In Japan, everyone walks. Fat, Thin, Rich, Poor, Young and Old. Everyone! If you can afford the staggering taxi fares (2000 Yen for roughly a 10 Minute ride or 30,000 Yen from Narita to Tokyo Station), go ahead. But if you don’t want to mindlessly burn your travel money in just taxi fares, better equip yourself with comfortable walking shoes.
I’m not even kidding. I have seen countless people, especially women, cursed the day they walked on those boots. You will really thank me for this.
Prepare for The Best Toilet Seats Ever
Japan is esteemed for many things. And arguably the one where you can bask on your throne, pun intended, is their high-tech toilet seats. If you happen to visit the toilet after your long flight, don’t get intimidated. It’s easy to use.
Just push the sign that looks like water sprinkling your bum and end it with the stop button if done. Feel the cleanest possible way you can be.
These seats are of the future. Most of these seats have a warmer too!
Bring Your Manners
I don’t mean to be racist, but the Japanese are the most polite people I have ever met. They seem really nice. When you talk to them, they sound so accommodating. The servers in restaurants are so jovial when they bring your food. It’s like they are serving royalty in just a normal Diner.
I tell you one story. One day, I bought some products online and got it delivered to our house. The delivery lady arrived and she was so happy to give me the package. And I’m not even exaggerating. It’s like she was thankful for her life that she brought me the package.
There was this other instance when we asked the policeman for directions, and he accompanied as to the exact place. That’s a 10-minute walk! Talk about service.
With this kind of people, PLEASE BRING YOUR MANNERS! Don’t act all Logan Paul throwing Pokeballs and raw Tako (octopus) to random people. Please! Just… Please!
Please be polite and thank them for their service. Thank you!
The Power of “Sumimasen”: Will Save You From Almost Every Communication Gap (Plus Some Charades)
If you need to know just one word in their language, it will be “sumimasen”. Memorize it! Again: “sumimasen”. This means, “excuse me” and can also be used as “sorry”. This is the most useful word every tourist should know.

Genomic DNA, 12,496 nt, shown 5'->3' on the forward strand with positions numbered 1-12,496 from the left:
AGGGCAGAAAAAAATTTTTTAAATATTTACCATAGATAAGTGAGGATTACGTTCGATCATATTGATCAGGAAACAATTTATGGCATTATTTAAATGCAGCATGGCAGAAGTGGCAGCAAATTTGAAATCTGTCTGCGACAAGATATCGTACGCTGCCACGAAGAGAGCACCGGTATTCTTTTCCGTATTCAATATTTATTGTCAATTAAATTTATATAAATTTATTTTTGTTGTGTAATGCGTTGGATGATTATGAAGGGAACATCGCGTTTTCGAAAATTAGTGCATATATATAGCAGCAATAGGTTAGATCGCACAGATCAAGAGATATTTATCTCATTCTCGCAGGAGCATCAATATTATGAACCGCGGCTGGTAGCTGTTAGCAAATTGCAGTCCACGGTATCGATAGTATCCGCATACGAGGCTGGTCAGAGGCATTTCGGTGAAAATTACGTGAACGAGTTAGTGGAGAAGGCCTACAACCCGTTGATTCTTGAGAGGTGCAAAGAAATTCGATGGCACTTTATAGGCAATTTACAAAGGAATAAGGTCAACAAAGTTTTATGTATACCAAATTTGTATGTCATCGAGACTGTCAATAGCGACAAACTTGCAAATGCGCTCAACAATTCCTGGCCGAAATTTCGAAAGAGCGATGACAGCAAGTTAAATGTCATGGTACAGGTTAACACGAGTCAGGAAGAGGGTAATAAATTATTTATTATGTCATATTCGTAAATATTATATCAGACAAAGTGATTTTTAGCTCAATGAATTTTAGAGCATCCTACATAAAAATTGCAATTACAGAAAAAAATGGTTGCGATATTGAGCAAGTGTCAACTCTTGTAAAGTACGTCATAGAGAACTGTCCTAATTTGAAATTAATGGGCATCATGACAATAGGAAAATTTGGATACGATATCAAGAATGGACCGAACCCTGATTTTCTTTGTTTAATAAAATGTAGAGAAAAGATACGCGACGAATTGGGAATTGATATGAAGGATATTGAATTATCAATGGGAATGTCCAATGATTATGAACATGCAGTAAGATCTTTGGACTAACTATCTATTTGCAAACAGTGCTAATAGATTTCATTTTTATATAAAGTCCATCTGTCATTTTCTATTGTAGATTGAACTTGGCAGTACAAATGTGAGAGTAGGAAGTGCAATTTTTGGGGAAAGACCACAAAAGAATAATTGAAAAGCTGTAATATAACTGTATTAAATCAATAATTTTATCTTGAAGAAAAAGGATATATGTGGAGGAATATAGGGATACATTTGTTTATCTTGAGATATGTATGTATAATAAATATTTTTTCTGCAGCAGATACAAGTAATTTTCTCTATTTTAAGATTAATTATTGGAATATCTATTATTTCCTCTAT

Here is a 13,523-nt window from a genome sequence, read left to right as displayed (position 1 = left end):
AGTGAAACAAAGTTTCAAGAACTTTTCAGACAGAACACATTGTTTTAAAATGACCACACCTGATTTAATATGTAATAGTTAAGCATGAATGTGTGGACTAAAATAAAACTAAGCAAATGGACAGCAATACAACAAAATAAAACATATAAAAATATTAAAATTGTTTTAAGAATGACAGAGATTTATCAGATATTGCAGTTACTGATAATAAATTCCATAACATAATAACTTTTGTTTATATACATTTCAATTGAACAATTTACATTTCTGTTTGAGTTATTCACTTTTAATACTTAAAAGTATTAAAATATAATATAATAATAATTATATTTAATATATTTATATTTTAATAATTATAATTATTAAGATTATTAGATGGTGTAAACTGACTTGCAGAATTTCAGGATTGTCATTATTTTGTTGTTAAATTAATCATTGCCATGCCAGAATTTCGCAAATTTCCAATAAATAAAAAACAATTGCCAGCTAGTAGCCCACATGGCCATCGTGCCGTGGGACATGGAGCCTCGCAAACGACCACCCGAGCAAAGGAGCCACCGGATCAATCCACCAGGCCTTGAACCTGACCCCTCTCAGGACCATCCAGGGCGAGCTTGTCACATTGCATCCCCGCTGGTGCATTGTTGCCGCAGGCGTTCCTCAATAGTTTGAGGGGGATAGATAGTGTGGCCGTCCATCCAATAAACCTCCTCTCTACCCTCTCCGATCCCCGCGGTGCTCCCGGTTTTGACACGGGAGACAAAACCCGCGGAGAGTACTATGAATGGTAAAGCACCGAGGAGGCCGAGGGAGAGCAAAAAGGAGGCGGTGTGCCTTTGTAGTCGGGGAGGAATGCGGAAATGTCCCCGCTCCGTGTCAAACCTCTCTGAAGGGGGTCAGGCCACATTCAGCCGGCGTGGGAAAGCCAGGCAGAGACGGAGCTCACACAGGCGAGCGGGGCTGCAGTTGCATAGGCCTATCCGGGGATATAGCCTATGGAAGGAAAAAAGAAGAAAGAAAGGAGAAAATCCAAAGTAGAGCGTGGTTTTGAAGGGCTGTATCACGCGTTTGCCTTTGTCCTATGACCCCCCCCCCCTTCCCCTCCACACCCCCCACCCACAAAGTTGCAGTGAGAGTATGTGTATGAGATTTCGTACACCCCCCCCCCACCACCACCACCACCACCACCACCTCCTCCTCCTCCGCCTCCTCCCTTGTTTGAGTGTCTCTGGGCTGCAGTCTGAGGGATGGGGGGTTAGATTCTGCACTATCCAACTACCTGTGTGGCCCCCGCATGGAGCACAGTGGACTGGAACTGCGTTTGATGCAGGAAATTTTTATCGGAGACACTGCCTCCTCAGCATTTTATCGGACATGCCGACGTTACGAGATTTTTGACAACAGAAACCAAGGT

You want to ask something, tap someone and say “sumimasen” then show your translated question in your Google translate app.
You want to go to the toilet, ask, “sumimasen, toilet?” You accidentally bumped on someone, “sumimasen”. You’re going through a crowd, “sumimasen” as you waddle across the people.
I don’t know how to speak Japanese. I just use this word plus Google translate (and some charades). And I survived for all these years.
Well, as a relatively materialistic individual, I would be happy to get tips from my customers. I mean, who would say no to extra money, right?
In Japan, that’s a Big No No. It’s an insult for them to receive more than what’s required. I don’t know why. Maybe because of honor? But at least, you can be sure that you get the right change when you pay for your bill.
Keep Your Trash to Yourself
I can’t help but wonder why Japan is so clean. There is no trash in sight. And the funny thing is, there are no trash cans in the area.
Is it their discipline? Is it their love for their country? I don’t know. But as a tourist, can you just keep your trash to yourself? The dirtiest I’ve seen is Shibuya where some random foreign family casually threw their Milk Tea Cups in the bushes.
I mean. Come on! If you can’t keep the trash to yourself, can you just eat it? Let’s not dirty their pristine city just because you are too itchy to manifest your unclean nature. *end rant*
Enjoy Tax-Free Goodies
It may not be common knowledge. But you can actually be exempted from consumption tax in Japan (currently at 8%). You just need to reach a total of 5,000 yen of spending to enjoy it. Some stores even allow you to accumulate the additional purchases after your initial 5,000 yen as long as it’s purchased within the day.
Although, you need to remember that they count consumables and non-consumables separately. So if you are buying let’s say 5000 yen worth of shampoo and 3000 yen worth of electronic, the 5000 yen worth of consumables are tax-free and the latter is not.
Also, you can’t use the consumables in Japan. It will be packed in a sealed plastic container. It’s an exemption for the Consumption tax. So you will be taxed if you consume it in the country.
Always Carry Cash
Lastly, it’s wise to carry cash all the time. Japan may be a technologically advanced country, but some establishments are as traditional as ever. Some “Ryokan” or Japanese traditional hotels only accept cash as payment. Some stores only accept cash.
If you’re going outside the city, some places like Noto or Kyoto sell their goods on cash-basis. Don’t feel helpless!
Go and stack up some moolah in your wallets. If you run out, ATMs are available in almost every convenience store.
Not everything is listed here. What are the things you must prepare for when you go to Japan? Let us know in the comments below! I hope you are more prepared on your Japan journey! Have Fun!